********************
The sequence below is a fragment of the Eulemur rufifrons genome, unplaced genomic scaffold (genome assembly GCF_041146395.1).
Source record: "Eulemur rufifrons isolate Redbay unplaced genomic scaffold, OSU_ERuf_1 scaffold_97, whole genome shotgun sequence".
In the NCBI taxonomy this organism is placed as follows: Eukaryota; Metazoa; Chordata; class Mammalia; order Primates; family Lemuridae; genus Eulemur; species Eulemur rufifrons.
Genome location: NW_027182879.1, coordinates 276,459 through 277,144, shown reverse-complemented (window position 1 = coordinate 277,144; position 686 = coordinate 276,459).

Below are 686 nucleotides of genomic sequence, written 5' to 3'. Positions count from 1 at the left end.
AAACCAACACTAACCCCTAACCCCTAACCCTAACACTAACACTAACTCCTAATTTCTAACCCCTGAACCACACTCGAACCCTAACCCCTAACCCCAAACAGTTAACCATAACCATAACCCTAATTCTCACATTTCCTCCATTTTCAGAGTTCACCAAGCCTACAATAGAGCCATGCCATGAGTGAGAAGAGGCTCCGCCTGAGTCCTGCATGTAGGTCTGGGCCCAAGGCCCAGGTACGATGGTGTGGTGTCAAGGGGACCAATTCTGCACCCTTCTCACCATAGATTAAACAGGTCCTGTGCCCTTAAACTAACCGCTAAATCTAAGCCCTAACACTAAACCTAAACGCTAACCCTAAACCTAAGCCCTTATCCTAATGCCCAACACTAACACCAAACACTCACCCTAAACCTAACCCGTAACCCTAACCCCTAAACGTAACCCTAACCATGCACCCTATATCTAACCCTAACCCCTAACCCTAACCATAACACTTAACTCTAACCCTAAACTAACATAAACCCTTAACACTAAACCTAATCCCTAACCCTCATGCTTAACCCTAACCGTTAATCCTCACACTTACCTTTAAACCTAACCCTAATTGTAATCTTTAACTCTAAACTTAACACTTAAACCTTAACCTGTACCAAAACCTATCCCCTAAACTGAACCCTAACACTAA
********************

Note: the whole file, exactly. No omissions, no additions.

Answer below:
The sequence below is a fragment of the Eulemur rufifrons genome, unplaced genomic scaffold (genome assembly GCF_041146395.1).
Source record: "Eulemur rufifrons isolate Redbay unplaced genomic scaffold, OSU_ERuf_1 scaffold_97, whole genome shotgun sequence".
In the NCBI taxonomy this organism is placed as follows: Eukaryota; Metazoa; Chordata; class Mammalia; order Primates; family Lemuridae; genus Eulemur; species Eulemur rufifrons.
Genome location: NW_027182879.1, coordinates 276,459 through 277,144, shown reverse-complemented (window position 1 = coordinate 277,144; position 686 = coordinate 276,459).

Below are 686 nucleotides of genomic sequence, written 5' to 3'. Positions count from 1 at the left end.
AAACCAACACTAACCCCTAACCCCTAACCCTAACACTAACACTAACTCCTAATTTCTAACCCCTGAACCACACTCGAACCCTAACCCCTAACCCCAAACAGTTAACCATAACCATAACCCTAATTCTCACATTTCCTCCATTTTCAGAGTTCACCAAGCCTACAATAGAGCCATGCCATGAGTGAGAAGAGGCTCCGCCTGAGTCCTGCATGTAGGTCTGGGCCCAAGGCCCAGGTACGATGGTGTGGTGTCAAGGGGACCAATTCTGCACCCTTCTCACCATAGATTAAACAGGTCCTGTGCCCTTAAACTAACCGCTAAATCTAAGCCCTAACACTAAACCTAAACGCTAACCCTAAACCTAAGCCCTTATCCTAATGCCCAACACTAACACCAAACACTCACCCTAAACCTAACCCGTAACCCTAACCCCTAAACGTAACCCTAACCATGCACCCTATATCTAACCCTAACCCCTAACCCTAACCATAACACTTAACTCTAACCCTAAACTAACATAAACCCTTAACACTAAACCTAATCCCTAACCCTCATGCTTAACCCTAACCGTTAATCCTCACACTTACCTTTAAACCTAACCCTAATTGTAATCTTTAACTCTAAACTTAACACTTAAACCTTAACCTGTACCAAAACCTATCCCCTAAACTGAACCCTAACACTAA